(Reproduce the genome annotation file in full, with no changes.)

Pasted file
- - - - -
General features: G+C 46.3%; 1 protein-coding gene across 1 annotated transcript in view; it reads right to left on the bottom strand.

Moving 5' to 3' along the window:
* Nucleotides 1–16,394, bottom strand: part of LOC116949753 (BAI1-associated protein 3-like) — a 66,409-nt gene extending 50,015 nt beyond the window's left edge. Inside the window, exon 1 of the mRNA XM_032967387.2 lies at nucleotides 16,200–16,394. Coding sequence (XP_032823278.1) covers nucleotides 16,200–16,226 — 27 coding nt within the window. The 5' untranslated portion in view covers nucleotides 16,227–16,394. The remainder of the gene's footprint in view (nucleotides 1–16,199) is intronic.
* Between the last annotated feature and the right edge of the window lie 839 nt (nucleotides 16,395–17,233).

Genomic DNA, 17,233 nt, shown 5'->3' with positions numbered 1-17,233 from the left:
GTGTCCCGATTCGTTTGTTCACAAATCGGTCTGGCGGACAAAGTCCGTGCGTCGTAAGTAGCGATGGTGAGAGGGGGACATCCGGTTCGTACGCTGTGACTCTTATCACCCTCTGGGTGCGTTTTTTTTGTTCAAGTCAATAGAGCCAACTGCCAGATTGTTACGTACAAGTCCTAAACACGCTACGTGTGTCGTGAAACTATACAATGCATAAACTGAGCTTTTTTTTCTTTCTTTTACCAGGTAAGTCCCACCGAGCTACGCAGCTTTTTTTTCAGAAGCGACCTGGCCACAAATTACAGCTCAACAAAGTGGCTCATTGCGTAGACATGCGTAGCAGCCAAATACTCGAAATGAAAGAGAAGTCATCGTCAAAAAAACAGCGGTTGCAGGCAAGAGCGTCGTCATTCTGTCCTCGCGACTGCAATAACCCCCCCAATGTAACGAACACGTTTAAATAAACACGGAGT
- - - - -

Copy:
General features: G+C 46.3%; 1 protein-coding gene across 1 annotated transcript in view; it reads right to left on the bottom strand.

Moving 5' to 3' along the window:
* Nucleotides 1–16,394, bottom strand: part of LOC116949753 (BAI1-associated protein 3-like) — a 66,409-nt gene extending 50,015 nt beyond the window's left edge. Inside the window, exon 1 of the mRNA XM_032967387.2 lies at nucleotides 16,200–16,394. Coding sequence (XP_032823278.1) covers nucleotides 16,200–16,226 — 27 coding nt within the window. The 5' untranslated portion in view covers nucleotides 16,227–16,394. The remainder of the gene's footprint in view (nucleotides 1–16,199) is intronic.
* Between the last annotated feature and the right edge of the window lie 839 nt (nucleotides 16,395–17,233).

Genomic DNA, 17,233 nt, shown 5'->3' with positions numbered 1-17,233 from the left:
GTGTCCCGATTCGTTTGTTCACAAATCGGTCTGGCGGACAAAGTCCGTGCGTCGTAAGTAGCGATGGTGAGAGGGGGACATCCGGTTCGTACGCTGTGACTCTTATCACCCTCTGGGTGCGTTTTTTTTGTTCAAGTCAATAGAGCCAACTGCCAGATTGTTACGTACAAGTCCTAAACACGCTACGTGTGTCGTGAAACTATACAATGCATAAACTGAGCTTTTTTTTCTTTCTTTTACCAGGTAAGTCCCACCGAGCTACGCAGCTTTTTTTTCAGAAGCGACCTGGCCACAAATTACAGCTCAACAAAGTGGCTCATTGCGTAGACATGCGTAGCAGCCAAATACTCGAAATGAAAGAGAAGTCATCGTCAAAAAAACAGCGGTTGCAGGCAAGAGCGTCGTCATTCTGTCCTCGCGACTGCAATAACCCCCCCAATGTAACGAACACGTTTAAATAAACACGGAGT